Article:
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Human molecular genetics

Molecular mechanism of CHRDL1-mediated X-linked megalocornea in humans and in Xenopus model.


PMID 25712132

Abstract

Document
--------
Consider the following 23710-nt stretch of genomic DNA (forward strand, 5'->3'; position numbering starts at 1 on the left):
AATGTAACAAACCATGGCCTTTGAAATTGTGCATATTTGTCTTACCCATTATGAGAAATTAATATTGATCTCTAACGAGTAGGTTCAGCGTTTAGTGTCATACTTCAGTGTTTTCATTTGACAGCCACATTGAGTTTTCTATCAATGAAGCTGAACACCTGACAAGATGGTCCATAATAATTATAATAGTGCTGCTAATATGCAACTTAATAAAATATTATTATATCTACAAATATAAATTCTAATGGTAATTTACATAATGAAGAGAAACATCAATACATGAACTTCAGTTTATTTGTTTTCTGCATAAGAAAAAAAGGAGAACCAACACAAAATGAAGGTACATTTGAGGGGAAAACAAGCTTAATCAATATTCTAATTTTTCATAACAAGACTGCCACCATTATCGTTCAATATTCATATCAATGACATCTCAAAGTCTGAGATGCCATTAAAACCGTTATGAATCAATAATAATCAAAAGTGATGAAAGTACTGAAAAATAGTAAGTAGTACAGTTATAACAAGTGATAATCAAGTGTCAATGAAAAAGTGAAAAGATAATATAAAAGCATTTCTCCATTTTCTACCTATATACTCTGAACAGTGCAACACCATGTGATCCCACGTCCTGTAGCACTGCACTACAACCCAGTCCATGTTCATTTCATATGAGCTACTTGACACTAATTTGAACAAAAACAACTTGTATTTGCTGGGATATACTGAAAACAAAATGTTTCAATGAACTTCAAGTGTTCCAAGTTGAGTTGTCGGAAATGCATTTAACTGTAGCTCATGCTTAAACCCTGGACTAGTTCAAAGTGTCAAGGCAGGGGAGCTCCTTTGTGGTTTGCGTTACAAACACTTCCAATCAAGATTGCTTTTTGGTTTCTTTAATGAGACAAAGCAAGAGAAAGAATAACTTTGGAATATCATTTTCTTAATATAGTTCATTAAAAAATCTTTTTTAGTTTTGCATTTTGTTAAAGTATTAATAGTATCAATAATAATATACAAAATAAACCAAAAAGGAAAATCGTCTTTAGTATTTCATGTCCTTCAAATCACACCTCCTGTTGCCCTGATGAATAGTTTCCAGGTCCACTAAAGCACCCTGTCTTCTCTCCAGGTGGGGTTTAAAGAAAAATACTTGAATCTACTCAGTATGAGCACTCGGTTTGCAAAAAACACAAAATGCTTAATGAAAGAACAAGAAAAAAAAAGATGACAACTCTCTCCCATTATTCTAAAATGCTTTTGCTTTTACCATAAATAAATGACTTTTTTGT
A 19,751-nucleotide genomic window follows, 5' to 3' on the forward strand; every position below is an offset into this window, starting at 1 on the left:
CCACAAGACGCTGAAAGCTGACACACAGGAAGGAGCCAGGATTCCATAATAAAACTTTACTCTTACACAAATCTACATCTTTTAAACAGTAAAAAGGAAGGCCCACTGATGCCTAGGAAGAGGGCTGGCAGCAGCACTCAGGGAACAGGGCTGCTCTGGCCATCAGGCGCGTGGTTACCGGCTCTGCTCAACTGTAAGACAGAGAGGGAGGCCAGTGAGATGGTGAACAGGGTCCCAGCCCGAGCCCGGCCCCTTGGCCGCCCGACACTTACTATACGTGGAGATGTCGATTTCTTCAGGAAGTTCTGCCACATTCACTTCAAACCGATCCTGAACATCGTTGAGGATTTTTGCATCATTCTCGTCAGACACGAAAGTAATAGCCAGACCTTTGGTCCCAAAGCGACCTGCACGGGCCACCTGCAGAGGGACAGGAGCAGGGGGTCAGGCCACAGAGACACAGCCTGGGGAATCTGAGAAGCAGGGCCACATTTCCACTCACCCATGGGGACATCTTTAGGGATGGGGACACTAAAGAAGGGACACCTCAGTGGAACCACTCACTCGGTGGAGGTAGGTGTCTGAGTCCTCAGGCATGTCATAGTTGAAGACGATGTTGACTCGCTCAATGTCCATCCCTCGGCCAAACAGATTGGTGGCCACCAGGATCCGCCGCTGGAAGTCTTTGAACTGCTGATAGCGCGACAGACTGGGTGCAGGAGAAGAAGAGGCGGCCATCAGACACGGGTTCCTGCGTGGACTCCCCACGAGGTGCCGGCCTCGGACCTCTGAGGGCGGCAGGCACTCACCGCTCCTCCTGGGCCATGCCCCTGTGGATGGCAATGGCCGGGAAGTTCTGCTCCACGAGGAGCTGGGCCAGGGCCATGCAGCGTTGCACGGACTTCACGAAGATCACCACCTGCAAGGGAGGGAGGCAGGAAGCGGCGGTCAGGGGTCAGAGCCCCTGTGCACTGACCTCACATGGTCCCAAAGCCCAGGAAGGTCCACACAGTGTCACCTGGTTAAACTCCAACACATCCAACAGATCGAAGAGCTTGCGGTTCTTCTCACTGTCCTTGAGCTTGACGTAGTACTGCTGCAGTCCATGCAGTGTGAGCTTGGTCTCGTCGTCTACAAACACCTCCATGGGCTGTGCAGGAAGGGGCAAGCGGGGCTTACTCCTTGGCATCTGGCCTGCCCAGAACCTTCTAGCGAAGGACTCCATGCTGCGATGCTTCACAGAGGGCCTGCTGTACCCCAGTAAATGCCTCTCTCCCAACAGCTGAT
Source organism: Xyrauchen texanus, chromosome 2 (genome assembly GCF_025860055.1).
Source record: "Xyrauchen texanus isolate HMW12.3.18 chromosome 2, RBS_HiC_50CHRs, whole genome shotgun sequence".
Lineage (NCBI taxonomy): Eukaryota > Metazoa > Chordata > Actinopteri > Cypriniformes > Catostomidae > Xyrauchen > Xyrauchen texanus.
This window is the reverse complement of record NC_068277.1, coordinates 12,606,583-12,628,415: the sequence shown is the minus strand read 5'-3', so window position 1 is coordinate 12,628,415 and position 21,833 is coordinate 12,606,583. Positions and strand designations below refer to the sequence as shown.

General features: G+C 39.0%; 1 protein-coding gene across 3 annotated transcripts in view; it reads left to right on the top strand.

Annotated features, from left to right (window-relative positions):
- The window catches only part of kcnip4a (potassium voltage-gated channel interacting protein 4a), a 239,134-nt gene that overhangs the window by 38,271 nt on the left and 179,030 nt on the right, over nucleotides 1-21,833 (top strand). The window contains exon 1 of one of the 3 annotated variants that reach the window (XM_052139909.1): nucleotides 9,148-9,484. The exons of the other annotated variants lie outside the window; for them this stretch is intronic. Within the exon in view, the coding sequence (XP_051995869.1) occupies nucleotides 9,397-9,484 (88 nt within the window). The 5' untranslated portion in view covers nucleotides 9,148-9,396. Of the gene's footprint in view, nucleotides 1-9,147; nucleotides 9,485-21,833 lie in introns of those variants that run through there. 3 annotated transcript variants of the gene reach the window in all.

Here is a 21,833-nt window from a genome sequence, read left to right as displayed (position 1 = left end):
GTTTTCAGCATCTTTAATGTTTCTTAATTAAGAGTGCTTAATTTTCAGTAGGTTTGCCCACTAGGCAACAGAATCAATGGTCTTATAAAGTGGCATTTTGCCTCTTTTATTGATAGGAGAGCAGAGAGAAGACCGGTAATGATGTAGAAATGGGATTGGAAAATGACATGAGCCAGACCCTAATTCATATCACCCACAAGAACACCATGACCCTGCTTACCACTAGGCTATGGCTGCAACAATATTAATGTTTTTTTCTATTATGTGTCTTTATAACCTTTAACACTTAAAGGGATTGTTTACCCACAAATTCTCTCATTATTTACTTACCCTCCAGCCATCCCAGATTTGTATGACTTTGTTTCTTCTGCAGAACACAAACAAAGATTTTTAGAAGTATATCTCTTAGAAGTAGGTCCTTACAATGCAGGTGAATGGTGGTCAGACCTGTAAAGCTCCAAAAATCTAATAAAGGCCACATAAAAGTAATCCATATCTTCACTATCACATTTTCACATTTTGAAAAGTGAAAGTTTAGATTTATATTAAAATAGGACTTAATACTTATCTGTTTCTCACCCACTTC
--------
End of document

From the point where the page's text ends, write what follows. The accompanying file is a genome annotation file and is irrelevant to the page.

Chordin-Like 1 (CHRDL1) mutations cause non-syndromic X-linked megalocornea (XMC) characterized by enlarged anterior eye segments. Mosaic corneal degeneration, presenile cataract and secondary glaucoma are associated with XMC. Beside that CHRDL1 encodes Ventroptin, a secreted bone morphogenetic protein (BMP) antagonist, the molecular mechanism of XMC is not well understood yet. In a family with broad phenotypic variability of XMC, we identified the novel CHRDL1 frameshift mutation c.807_808delTC [p.H270Wfs*22] presumably causing CHRDL1 loss of function. Using Xenopus laevis as model organism, we demonstrate that chrdl1 is specifically expressed in the ocular tissue at late developmental stages. The chrdl1 knockdown directly resembles the human XMC phenotype and confirms CHRDL1 deficiency to cause XMC. Interestingly, secondary to this bmp4 is down-regulated in the Xenopus eyes. Moreover, phospho-SMAD1/5 is altered and BMP receptor 1A is reduced in a XMC patient. Together, we classify these observations as negative-feedback regulation due to the deficient BMP antagonism in XMC. As CHRDL1 is preferentially expressed in the limbal stem cell niche of adult human cornea, we assume that CHRDL1 plays a key role in cornea homeostasis. In conclusion, we provide novel insights into the molecular mechanism of XMC as well as into the specific role of CHRDL1 during cornea organogenesis, among others by the establishment of the first XMC in vivo model. We show that unravelling monogenic cornea disorders like XMC-with presumably disturbed cornea growth and differentiation-contribute to the identification of potential limbal stem cell niche factors that are promising targets for regenerative therapies of corneal injuries.